Environment | Law

Gila River Indian Community files suit to protect sacred place

The South Mountains are seen from Laveen on the Gila River Indian Community in Arizona. Photo by loush555 via Wikipedia

The Gila River Indian Community of Arizona filed a lawsuit in federal court today to challenge the route of a $1.9 billion highway.

The path of the South Mountain Freeway crosses the South Mountains. The tribe reveres the site as one of its most sacred places.

"South Mountain, or Muhadagi Doag, is one of the Community’s most important and sacred natural resources,” Gov. Stephen Roe Lewis said in a statement quoted by The Ahwatukee Foothills News. “It is a prominent part of the community’s oral traditions and ceremonial activities, all of which are tied to the natural environment. The proposed freeway would destroy parts of three ridges of South Mountain and also would destroy or alter many trails, shrines, and archaeological sites that constitute significant cultural resources for the community and its members."

Petroglyphs in the South Mountains of Arizona. Photo Brandon.wiggins via Wikipedia

The Federal Highway Administration issued the record of decision for the route in March. The tribe said the South Mountains will suffer an "unacceptable impact" from the highway but the agency downplayed the significance.

"The physical impact on land designated as part of the South Mountains has been minimized through design, and much has already been done to minimize that effect," the agency said in response to the tribe. "Access to the mountain will be maintained and multiple other mitigation measures will be implemented due in part to suggestions made by the Gila River Indian Community itself."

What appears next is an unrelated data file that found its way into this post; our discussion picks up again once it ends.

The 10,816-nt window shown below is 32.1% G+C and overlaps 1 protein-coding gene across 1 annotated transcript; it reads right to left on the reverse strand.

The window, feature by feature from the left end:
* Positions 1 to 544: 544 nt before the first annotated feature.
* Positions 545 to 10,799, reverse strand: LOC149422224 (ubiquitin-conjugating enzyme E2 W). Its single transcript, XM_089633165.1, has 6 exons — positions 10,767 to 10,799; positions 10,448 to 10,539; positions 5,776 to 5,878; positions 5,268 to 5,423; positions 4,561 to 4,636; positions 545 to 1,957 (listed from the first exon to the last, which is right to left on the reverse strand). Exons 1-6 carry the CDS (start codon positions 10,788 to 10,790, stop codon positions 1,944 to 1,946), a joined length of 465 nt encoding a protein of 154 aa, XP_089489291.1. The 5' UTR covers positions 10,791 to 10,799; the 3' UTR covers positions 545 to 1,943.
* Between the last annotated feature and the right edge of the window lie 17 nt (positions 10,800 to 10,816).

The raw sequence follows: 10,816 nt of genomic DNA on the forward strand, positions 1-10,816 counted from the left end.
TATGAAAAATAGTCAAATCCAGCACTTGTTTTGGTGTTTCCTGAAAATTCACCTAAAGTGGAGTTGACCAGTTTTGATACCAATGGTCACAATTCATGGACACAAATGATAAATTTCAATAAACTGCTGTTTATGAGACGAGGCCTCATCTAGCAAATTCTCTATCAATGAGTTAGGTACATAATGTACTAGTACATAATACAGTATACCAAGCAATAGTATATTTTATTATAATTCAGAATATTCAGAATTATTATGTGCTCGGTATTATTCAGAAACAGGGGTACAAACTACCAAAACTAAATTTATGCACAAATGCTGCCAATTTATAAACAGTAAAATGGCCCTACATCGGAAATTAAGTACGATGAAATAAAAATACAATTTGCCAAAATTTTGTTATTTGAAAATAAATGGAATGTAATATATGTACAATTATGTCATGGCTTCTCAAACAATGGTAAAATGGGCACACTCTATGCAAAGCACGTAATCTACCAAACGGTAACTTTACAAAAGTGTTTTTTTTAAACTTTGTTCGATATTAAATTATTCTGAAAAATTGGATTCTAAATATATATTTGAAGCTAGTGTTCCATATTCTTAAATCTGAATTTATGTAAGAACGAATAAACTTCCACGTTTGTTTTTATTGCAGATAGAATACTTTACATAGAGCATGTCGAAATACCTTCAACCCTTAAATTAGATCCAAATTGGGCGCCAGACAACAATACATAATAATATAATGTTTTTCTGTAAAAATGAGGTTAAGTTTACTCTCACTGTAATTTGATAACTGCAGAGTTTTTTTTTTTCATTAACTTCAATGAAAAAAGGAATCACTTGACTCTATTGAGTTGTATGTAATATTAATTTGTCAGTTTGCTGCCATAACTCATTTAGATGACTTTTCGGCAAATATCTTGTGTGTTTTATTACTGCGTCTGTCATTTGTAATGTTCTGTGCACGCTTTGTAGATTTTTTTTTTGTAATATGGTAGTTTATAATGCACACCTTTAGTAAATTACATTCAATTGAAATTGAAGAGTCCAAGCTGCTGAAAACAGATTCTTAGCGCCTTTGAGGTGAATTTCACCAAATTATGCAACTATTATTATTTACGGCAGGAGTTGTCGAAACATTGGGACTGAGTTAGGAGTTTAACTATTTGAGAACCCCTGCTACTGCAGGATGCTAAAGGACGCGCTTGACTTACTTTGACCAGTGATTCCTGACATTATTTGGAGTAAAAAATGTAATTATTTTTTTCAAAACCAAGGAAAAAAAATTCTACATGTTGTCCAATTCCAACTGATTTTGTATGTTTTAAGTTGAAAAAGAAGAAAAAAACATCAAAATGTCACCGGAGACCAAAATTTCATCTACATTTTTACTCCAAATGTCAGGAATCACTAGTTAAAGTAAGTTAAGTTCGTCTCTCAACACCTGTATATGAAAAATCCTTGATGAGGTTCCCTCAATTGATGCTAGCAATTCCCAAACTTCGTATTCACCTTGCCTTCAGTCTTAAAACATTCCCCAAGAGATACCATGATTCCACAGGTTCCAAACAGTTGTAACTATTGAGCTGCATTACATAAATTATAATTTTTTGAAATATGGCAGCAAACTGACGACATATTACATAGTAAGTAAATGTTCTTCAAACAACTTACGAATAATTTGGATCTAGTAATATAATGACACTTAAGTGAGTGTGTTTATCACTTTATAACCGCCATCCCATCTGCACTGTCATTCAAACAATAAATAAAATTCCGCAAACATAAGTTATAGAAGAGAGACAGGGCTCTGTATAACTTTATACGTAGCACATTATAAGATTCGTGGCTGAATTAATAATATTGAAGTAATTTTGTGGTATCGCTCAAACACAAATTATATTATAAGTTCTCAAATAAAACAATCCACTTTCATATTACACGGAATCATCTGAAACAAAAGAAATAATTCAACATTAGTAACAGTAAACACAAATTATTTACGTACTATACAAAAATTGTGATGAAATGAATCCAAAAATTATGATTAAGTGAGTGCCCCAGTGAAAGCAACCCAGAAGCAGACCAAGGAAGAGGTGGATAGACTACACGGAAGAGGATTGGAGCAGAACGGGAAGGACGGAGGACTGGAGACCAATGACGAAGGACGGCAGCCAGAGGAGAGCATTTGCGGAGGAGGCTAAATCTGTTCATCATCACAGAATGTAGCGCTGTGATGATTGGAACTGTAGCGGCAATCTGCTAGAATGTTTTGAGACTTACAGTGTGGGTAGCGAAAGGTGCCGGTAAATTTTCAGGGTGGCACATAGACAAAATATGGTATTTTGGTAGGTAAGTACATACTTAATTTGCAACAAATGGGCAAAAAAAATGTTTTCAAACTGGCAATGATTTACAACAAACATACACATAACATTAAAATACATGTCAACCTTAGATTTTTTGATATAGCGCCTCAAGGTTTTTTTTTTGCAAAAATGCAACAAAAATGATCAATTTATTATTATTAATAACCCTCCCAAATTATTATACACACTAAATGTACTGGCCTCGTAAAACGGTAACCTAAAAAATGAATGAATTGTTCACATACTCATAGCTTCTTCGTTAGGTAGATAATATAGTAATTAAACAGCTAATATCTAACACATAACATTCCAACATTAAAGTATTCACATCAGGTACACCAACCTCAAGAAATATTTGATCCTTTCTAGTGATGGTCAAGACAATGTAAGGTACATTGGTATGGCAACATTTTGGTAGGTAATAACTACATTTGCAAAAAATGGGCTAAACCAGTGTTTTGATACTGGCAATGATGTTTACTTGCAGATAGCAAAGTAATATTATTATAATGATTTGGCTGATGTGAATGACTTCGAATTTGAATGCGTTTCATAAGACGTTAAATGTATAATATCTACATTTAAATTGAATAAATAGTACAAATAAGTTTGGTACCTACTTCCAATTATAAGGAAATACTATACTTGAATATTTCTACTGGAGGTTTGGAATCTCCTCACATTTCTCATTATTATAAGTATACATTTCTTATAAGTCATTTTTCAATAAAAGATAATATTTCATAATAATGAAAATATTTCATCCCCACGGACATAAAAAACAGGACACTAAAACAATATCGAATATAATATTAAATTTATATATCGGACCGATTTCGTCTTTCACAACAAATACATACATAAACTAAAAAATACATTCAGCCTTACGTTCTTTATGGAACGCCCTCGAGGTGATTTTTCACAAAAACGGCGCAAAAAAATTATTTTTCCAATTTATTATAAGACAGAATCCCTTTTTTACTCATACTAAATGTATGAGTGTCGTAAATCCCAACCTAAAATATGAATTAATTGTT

The lawsuit is separate from one filed by Protecting Arizona’s Resources and Children. But the tribe has filed a motion to consolidate the cases and the group is welcoming the tribe's involvement.

"[A]lthough we have many of the same issues with the proposed freeway, the GRIC has a different slant on things - and the issue of the sacredness of South Mountain - that brings strength to all the arguments," Pat Lawlis, the president of PARC, said on Facebook.

In addition to the Federal Highway Administration, the tribe has named the Arizona Department of Transportation as a defendant in the case. The state has been seeking approval to build the highway since the mid-1980s, the Associated Press said. Construction could begin in 2016.

Get the Story:
Tribe files suit over path of planned South Mountain Freeway (AP 6/30)
Gila River Indian Community files lawsuit against South Mountain Freeway (The Ahwatukee Foothills News 6/30)

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